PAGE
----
Over lunch at Nanobusiness 2006, Steve Jurvetson, VC pioneer in nanotech at Draper, Fisher Jurvetson, really hit the "triple helix" of innovation (what I call the convergence of infotech, nanotech and biotech) on the head.
Jurvetson's company has invested in some of the most promising nanotech companies, in areas as diverse as molecular memory (ZettaCore) to low-cost, plastic based solar material (Konarka). But he focused his remarks on an area right up my (and, I trust, IBM's) alley... the boundless frontier where IT meets biology: in particular, the emerging ability to design and build useful new, sythentic cells, created from scratch from customized DNA.
Scientists have already built simple virus and other structures from the "bottom" up by assembling the organism's DNA letter by letter. But Jurvetson was talking about being able to draw on a vast DNA database to build customized biomachines engineered to produce energy, clean up toxins or pollution and solve other commercial challenges.
Such "life software" is becoming increasingly plausible, especially in the wake (pun intended) of the round the world voyage by Craig Venter (of the Human Genome project fame) to harvest and sequence the staggering diversity of genomes in marine microorganisms, bacteria and viruses.
Venter's new company, Synthetic Genomics, aims to enable the production of such biomemetic (nature imitating), self-assembling cellular factories. One of the first goals is to produce an artificial chromosome engineered to produce hydrogen or ethanol, in ways similar to how living plants turn sunlight into energy by photosynthesis.
This work epitomizes the ways in which lab sciences, such as biology and chemistry, have blurred into information sciences, and how nanotechnology points to a future in which matter will be turned into code, and code into matter.
So here's my epiphany: IBM has enormous skills and decades of expertise innovating information technology. In the last fifteen years, it has developed deep knowledge and a growing portfolio of IP in various areas of nanotechnology. And in only the last five years, IBM has become deeply involved in advancing life sciences and healthcare, one of its most dynamic areas of growth. We have the assets to build the triple helix at hand.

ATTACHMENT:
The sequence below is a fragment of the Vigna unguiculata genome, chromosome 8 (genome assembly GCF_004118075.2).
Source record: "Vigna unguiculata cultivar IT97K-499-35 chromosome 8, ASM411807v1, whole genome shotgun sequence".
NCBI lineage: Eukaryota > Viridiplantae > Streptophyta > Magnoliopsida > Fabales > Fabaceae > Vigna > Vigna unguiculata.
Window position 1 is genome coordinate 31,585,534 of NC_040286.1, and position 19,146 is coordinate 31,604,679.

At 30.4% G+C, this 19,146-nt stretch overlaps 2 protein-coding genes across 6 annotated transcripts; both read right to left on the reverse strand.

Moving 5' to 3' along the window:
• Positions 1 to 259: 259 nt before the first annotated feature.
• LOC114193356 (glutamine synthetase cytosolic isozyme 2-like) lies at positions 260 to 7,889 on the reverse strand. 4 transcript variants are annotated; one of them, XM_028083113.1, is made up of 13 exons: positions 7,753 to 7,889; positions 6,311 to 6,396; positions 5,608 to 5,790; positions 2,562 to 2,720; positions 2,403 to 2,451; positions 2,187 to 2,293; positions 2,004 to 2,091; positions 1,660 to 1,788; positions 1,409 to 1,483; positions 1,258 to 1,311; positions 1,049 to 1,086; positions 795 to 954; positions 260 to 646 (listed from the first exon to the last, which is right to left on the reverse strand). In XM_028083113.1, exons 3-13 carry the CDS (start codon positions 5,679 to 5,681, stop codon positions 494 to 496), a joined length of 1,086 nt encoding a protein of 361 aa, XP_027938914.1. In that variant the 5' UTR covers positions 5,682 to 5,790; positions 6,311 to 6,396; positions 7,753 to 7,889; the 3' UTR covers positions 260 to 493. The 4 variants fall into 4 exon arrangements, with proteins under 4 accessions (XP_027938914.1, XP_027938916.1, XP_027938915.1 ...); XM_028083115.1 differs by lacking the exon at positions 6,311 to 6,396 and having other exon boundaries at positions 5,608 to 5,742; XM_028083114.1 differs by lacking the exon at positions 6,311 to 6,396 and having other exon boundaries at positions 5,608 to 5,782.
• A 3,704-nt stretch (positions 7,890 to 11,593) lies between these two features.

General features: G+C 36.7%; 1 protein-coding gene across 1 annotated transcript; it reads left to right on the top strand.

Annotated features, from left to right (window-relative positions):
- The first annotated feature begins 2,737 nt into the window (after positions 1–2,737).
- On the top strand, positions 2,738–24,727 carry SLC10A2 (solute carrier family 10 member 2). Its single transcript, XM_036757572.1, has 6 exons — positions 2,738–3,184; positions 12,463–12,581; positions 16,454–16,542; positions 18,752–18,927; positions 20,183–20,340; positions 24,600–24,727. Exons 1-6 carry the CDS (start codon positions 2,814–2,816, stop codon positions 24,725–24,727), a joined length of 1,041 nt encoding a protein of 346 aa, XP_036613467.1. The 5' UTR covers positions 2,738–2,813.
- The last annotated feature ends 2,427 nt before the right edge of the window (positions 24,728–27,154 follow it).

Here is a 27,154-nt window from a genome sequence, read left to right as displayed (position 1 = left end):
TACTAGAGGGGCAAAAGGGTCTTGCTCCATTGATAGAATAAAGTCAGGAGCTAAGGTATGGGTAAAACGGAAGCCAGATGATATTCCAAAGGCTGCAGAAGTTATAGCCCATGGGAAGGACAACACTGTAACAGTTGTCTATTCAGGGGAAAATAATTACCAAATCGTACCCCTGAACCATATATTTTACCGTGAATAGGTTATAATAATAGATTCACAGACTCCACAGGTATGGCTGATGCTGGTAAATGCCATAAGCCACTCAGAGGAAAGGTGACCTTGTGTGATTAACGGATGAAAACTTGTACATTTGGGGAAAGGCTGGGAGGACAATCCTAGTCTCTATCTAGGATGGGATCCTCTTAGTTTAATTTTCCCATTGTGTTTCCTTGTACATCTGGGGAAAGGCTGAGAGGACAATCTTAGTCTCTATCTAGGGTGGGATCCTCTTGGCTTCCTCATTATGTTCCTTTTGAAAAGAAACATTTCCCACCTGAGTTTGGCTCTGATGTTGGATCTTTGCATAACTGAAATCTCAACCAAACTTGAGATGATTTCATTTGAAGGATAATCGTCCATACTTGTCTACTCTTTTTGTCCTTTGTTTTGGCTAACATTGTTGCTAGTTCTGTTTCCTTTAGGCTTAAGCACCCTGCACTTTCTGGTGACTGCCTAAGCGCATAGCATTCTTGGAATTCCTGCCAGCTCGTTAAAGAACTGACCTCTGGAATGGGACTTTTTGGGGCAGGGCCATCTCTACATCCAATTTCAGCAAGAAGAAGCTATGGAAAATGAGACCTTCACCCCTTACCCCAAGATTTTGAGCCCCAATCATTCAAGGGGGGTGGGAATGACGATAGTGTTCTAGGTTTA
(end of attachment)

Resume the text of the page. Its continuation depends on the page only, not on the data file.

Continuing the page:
I believe IBM must now find a way to more fully integrate these three strands of opportunity to serve the "mega-innovation" that experts see at the crossroads of info, nano and bio. Moreover, it must find a way to become a global enabler of the ecosystem for this triple helix. Perhaps this mammoth objective could be advanced through a new consulting practice, cross-disciplinary group in Research, or the development of an entirely new set of services or solutions.
Of course, I'm sure that many of my colleagues throughout IBM, who represent the full spectrum of business and technology experts, almost certainly agree that IBM should marshall its resources at this inflection point (and technological convergence) to accelerate these advances. For all I know, such a sweeping initiative may already be on someone's drawing board.
Moreover, such a moonshot would demand the collaboration of many other institutions, companies, universities and governments, and have a global reach.
How could IBMers spark and support such a cross-disciplinary, open, global and collaborative business initiative to integrate IT, nano and bio? How could your external input and insight catalyze such a world-changing meta project to leap from this page to a worldwide reality?
The field is wide open, and so is my interest in hearing your thoughts.
Jack Mason, IBM Strategic Communications, HealthNex Producer